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1.  Buprenorphine for opioid addiction 
Pain management  2012;2(4):345-350.
Buprenorphine is a partial opioid agonist of the µ-receptor, and is used as a daily dose sublingual tablet or filmstrip for managing opioid addiction. In the USA, the Drug Addiction Treatment Act of 2000 made buprenorphine the only opioid medication for opioid addiction that can be prescribed in an office-based setting. Owing to its high affinity for the µ-receptor, buprenorphine inhibits the reinforcing effect of exogenous opioids. The ceiling effect of buprenorphine's µ-agonist activity reduces the potential for drug overdose and confers low toxicity even at high doses. Buprenorphine pharmacotherapy has proven to be a treatment approach that supports recovery from addiction while reducing or curtailing the use of opioids. This article examines buprenorphine pharmacotherapy for opioid addiction, focusing on the situation in the USA, and is based on a review of pertinent literature, and the authors’ research and clinical experience. The references in this paper were chosen according to the authors’ judgment of quality and relevance, and with respect to their familiarity and involvement in related research.
PMCID: PMC4283787  PMID: 24654720
2.  Self-management of pain among people who inject drugs in Vancouver 
Pain management  2014;4(1):27-35.
To evaluate factors and methods associated with self-management of pain among people who inject drugs (IDUs) in Vancouver (Canada).
Patients & methods
This cross-sectional study used bivariate statistics and multivariate logistic regression to analyze self-reported responses among 483 IDUs reporting moderate-to-extreme pain in two prospective cohort studies from 1 December 2012 to 31 May 2013.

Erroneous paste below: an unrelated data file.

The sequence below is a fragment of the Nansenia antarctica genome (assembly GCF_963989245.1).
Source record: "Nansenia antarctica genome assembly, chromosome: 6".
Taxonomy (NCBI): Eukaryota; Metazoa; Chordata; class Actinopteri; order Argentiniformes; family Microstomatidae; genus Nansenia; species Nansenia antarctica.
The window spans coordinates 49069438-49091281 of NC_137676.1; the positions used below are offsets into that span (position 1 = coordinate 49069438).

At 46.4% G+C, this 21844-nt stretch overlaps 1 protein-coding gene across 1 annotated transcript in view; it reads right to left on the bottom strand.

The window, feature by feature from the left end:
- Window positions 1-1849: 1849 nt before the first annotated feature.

Median age was 49.6 years (interquartile range: 43.9–54.6 years), 33.1% of IDUs were female and 97.5% reported self-management of pain. Variables independently and positively associated with self-managed pain included having been refused a prescription for pain medication (adjusted odds ratio: 7.83; 95% CI: 1.64–37.3) and having ever been homeless (adjusted odds ratio: 3.70; 95% CI: 1.00–13.7). Common methods of self-management of pain included injecting heroin (52.7%) and obtaining diverted prescription pain medication from the street (65.0%).
Self-management of pain was common among IDUs who reported moderate-to-extreme pain in this setting, particularly among those who had been refused a prescription for pain medication and those who had ever been homeless. These data highlight the challenges of adequate pain management among IDUs.
PMCID: PMC3962749  PMID: 24641341
3.  Early repetitive pain in preterm infants in relation to the developing brain 
Pain management  2014;4(1):57-67.
Infants born preterm (<37 weeks of gestation) are particularly vulnerable to procedural stress and pain exposure during neonatal intensive care, at a time of rapid and complex brain development. Concerns regarding effects of neonatal pain on brain development have long been expressed. However, empirical evidence of adverse associations is relatively recent. Thus, many questions remain to be answered. This review discusses the short- and long-term effects of pain-related stress and associated treatments on brain maturation and neurodevelopmental outcomes in children born preterm. The current state of the evidence is presented and future research directions are proposed.
PMCID: PMC3975052  PMID: 24641344
4.  Impact of chronic musculoskeletal pain on objectively measured daily physical activity: a review of current findings 
Pain management  2013;3(6):467-474.
Chronic pain affects a wide range of outcomes that are typically assessed using self-reported methodologies, which are susceptible to recall biases, current mood and pain intensity. Physical activity (PA) is an important component of the pain experience that can be objectively assessed with accelerometers, which are small, lightweight devices that measure the duration, frequency and intensity of PA over time. Accelerometry provides opportunities to compare actual and perceived PA, to design individually customized treatments, to monitor treatment progress, and to evaluate treatment efficacy. Thus, this technology can provide a more refined understanding of the relationships among symptoms, perceptions, mood, environmental circumstances and PA. The current paper examines patterns of PA in chronic musculoskeletal pain conditions and identifies potential clinical applications for accelerometry.
PMCID: PMC4006369  PMID: 24654901
5.  A practical guide and perspectives on the use of experimental pain modalities with children and adolescents 
Pain management  2014;4(2):97-111.